and the years go marching on . . .
The summer of 2005, although rather slow, started with a bang when I flew to Africa along with McKell, a fellow lab slave, to work on introducing quinoa into Morocco. We met up with Dr. J and Dr. M once we got over there.
We got off the plane and got through customs and discovered that the Rabat Institute of Agronomy had sent one of their chauffeurs to pick us up and take us from Casablanca to Rabat. The only way I knew this was because he was holding a sign with my name on it. His name was Felali, and he spoke only Arabic. McKell and I trustingly followed him to a van, put in our bags, and began driving. We couldn't even ask him how far we were from our destination or anything because of the complete language barrier. I was exhausted from the long flight and jet lag, but I didn't even come close to falling asleep on that drive. The road contained every kind of vehicle you can think of, from donkey-drawn carts and mopeds to beat-up trucks to nice cars to semis. And everyone was passing everyone else and I thought we were going to get in a head-on collision with large trucks multiple times.
However, we survived the trip and proceeded to spend two excellent weeks in Morocco. Our colleague and guide was a scientist named Oaffae (Waf-ah), who took us to little villages and bustling towns both for sightseeing and researching.
Returning to Utah, where I was still living at home, things slowed down considerably. I think the most exciting thing that happened to me was getting locked in the Gardens at Thanksgiving Point one evening. And getting locked in the growth chamber.
I really wanted to move back to an apartment when fall semester rolled around, but I wasn't sure where to go. I put out some tentative feelers and had just about given up hope when my brother Matt fortuitously found out that my old apartment, designed for six, was currently housing two sisters, my friend Jill who was just back from her mission, and her sister Julie, who was a freshman. They were great roommates. We had dinner together three evenings a week and sometimes had a Story Night Thursday, and stayed up late talking and generally had a great time together. I became thoroughly spoiled by having a large basement bedroom and bathroom to myself.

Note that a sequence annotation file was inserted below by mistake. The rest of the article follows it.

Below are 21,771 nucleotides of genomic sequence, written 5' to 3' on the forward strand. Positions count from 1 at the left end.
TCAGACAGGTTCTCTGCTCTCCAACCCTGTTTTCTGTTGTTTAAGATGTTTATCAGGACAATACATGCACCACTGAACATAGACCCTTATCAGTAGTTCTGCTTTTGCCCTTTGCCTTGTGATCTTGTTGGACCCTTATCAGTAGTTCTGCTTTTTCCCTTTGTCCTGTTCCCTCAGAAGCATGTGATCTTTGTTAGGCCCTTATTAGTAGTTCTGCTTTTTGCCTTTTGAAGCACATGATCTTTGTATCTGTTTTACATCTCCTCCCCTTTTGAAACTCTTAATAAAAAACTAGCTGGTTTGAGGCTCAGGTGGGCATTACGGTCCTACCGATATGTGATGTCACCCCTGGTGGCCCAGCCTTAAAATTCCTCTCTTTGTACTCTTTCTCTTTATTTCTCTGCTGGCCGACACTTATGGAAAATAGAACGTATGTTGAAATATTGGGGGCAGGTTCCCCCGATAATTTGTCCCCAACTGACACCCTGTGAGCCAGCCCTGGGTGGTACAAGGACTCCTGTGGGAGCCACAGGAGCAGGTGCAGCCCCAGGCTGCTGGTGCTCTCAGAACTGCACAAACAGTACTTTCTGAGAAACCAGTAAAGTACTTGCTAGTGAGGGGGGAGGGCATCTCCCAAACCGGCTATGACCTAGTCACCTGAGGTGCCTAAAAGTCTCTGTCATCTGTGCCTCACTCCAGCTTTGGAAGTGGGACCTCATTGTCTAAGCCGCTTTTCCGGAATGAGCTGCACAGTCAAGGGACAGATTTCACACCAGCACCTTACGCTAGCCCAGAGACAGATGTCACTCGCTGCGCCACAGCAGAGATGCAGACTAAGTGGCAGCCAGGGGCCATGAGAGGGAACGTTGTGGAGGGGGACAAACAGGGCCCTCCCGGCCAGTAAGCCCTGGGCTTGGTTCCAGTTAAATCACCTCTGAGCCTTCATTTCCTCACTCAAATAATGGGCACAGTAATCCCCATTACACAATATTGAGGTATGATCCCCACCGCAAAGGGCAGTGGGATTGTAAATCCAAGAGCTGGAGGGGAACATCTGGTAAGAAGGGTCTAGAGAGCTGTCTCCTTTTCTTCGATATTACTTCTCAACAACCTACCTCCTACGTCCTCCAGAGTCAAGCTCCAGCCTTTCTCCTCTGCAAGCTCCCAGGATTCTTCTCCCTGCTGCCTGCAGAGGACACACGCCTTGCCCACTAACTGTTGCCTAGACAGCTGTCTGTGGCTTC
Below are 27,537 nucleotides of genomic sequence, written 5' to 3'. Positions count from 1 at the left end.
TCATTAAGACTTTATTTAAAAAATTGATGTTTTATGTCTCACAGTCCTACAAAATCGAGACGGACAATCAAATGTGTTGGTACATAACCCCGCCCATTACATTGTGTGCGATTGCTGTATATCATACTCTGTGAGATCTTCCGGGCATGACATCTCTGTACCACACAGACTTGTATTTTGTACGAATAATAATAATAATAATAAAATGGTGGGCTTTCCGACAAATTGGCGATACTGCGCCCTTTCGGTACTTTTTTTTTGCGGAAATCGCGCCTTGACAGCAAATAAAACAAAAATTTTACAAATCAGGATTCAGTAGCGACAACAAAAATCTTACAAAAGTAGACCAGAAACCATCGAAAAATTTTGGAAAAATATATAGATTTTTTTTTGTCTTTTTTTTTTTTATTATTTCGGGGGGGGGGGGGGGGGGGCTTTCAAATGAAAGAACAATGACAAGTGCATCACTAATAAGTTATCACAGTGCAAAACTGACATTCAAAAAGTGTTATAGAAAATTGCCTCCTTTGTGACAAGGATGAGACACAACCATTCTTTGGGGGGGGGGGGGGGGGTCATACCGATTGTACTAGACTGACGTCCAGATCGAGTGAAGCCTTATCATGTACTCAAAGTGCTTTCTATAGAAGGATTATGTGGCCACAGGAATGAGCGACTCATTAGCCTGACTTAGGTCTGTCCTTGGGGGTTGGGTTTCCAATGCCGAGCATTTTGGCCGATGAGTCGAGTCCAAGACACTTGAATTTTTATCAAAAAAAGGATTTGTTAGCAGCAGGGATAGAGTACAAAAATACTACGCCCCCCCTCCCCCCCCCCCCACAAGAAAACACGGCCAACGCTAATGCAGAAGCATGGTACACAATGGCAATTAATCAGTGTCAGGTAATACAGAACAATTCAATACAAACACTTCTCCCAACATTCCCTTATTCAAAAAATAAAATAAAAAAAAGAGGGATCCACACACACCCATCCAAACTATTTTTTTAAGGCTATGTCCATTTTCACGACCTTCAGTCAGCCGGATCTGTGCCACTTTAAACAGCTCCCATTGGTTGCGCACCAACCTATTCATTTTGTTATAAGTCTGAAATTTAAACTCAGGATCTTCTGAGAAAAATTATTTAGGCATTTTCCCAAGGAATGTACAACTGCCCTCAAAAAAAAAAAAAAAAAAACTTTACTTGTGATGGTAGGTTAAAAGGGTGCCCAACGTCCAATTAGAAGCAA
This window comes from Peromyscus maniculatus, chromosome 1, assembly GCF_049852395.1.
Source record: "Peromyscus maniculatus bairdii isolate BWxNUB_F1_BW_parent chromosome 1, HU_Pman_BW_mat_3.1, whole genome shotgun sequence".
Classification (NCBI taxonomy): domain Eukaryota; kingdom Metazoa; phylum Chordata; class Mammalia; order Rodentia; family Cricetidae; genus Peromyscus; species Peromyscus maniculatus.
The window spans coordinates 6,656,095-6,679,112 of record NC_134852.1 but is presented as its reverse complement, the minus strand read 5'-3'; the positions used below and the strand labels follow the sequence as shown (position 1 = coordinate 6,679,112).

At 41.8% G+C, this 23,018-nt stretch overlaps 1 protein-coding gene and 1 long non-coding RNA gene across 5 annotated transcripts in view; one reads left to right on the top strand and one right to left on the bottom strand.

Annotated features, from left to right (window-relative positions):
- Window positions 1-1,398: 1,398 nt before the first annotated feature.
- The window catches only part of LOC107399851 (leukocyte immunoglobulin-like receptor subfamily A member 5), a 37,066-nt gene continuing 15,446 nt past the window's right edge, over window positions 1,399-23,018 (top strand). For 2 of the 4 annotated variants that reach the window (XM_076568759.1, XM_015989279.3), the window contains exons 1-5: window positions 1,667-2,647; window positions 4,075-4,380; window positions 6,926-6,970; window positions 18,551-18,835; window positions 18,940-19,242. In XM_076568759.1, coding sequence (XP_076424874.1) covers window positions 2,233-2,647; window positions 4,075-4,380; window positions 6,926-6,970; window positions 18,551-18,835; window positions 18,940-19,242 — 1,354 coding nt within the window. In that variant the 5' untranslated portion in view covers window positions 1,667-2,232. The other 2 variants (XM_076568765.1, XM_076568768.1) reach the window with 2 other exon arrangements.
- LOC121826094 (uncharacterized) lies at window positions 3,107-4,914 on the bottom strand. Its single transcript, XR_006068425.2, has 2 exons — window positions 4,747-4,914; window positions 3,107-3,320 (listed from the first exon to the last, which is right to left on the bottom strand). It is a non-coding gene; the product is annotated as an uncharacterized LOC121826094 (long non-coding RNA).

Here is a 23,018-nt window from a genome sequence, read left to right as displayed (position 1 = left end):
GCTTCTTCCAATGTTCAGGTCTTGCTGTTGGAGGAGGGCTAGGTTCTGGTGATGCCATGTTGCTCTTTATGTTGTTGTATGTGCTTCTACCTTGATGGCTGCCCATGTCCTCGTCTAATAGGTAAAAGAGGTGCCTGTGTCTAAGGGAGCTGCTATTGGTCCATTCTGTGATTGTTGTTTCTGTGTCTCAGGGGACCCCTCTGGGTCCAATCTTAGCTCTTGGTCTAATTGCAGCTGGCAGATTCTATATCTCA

Meanwhile, I started applying to graduate school programs. I focused in on UC Davis, the University of Minnesota, NC State, and BYU. Fall semester went by great. Winter semester gave me a serious case of senioritis.
Lots of other things happened during Winter semester. It was a really challenging time and I must admit I'm really glad it's over. In short order, after being accepted to a few programs, I decided to stay at BYU for graduate work. I recorded what happened at my graduation earlier in the blog, so no need to do it twice. Graduating felt good, but it was a little anticlimactic to come back to campus the next day and keep on plugging away at my research.
No moving home this year, either. I stayed in the same apartment building but for some reason the management had me move to the apartment next door. Since there were two people in my old apartment all summer, I couldn't quite figure out why this had to be, but it did add four new roommates to my roomie count. That was a fun apartment, but we had a lot of boy trauma. And not the silly, flirting kind, but the kind that comes after a couple have been dating for a few months and one of them gets to feeling not-so-good about the relationship. My room roommate and I got it pretty heavily. For a while, I felt like I was walking through quicksand and trying to drag my roommate with me- it was all we could do to keep our heads above the sand.
But, we made it and now my roommate is happily married to her sweetheart and has a beautiful, chubby baby girl. Happy endings do happen. Or rather, happy things happen, and then they lead to even more adventures. For me, the happy thing was moving out of that complex with all its memories at the end of the summer. It was time for another fresh start.